The total number of dairies fell 7% in Minnesota last year, according to state data, underscoring a tough season for farmers.
The nation’s sixth-largest dairy producing state reported 1,825 permits on the books for cow, goat and sheep dairies, as of Dec. 1, 2023. That is a decline of 146 dairies compared to January 1, 2023, according to the latest data from the Minnesota Department of Agriculture’s Dairy Inspection Program.
Some of the reporting could be inflated due to seasonality or a single location carrying multiple permits, according to the agency. Regardless, Lucas Sjostrom, executive director of the Minnesota Milk Producers Association, told the Star Tribune that “I have not seen [a monthly decline in permits] over 50 for a long time."
As producers wrangle with high costs to run their operations, many farmers across the country have been forced to sell their dairies.
In August, Jack Hamm, a dairy farmer in San Joaquin, California told the American Farm Bureau Federation that there’s dairies for sale every week, with conditions as bad as the recession in 2009.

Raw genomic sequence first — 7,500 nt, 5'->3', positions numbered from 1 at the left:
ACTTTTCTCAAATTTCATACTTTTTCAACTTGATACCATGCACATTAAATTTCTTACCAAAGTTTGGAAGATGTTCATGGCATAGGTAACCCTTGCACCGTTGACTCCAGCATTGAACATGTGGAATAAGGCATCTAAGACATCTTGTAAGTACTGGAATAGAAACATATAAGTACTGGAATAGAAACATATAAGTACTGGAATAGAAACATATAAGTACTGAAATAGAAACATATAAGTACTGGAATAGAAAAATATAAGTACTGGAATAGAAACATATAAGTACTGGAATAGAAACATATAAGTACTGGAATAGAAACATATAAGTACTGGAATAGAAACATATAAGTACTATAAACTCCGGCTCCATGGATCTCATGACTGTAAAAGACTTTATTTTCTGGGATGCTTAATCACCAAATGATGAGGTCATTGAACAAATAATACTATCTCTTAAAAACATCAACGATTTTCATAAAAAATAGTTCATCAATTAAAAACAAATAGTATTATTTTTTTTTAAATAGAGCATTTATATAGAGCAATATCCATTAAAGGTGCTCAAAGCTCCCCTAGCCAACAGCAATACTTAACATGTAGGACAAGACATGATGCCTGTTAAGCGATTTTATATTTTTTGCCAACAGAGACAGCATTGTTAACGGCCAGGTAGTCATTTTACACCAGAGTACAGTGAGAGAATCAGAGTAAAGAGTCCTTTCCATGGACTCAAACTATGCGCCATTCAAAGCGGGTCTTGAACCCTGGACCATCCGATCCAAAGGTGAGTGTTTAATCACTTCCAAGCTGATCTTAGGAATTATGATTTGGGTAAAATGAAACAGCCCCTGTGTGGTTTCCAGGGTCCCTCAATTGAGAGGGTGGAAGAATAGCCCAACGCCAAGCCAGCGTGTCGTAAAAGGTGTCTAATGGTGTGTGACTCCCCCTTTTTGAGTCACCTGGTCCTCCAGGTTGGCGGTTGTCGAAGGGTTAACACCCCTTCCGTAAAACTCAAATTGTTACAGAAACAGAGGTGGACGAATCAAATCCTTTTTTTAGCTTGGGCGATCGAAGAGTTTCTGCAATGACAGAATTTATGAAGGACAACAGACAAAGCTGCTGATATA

“It’s tough right now to make ends meet,” Hamm said. “But it’s not the first time we’ve been through it.”
Milk values have plunged due to a slowing economy. Meanwhile, higher food prices have softened demand for milk and dairy products, according to the U.S. Department of Agriculture. In recent months, however, prices of corn, alfalfa hay and other feedstocks have weakened, showing some input cost relief for farmers.
The end of the year is typically a time when more farmers opt out of milking cows, either permanently or temporarily, the Star Tribune reported, as producers put up silage or feed for the coming year.
The largest losses for Minnesota this year were in the state’s central dairy heartland. Stearns and Morrison counties saw 27 and 21 fewer permits in December than in January of last year, respectively, the Star Tribune reported.
At one point there were more than 5.2 million dairy farms across the U.S., but industrial consolidation pressured operations to grow, and many locations could not keep up. Today, less than 28,000 licensed dairy herds remain, according to the USDA.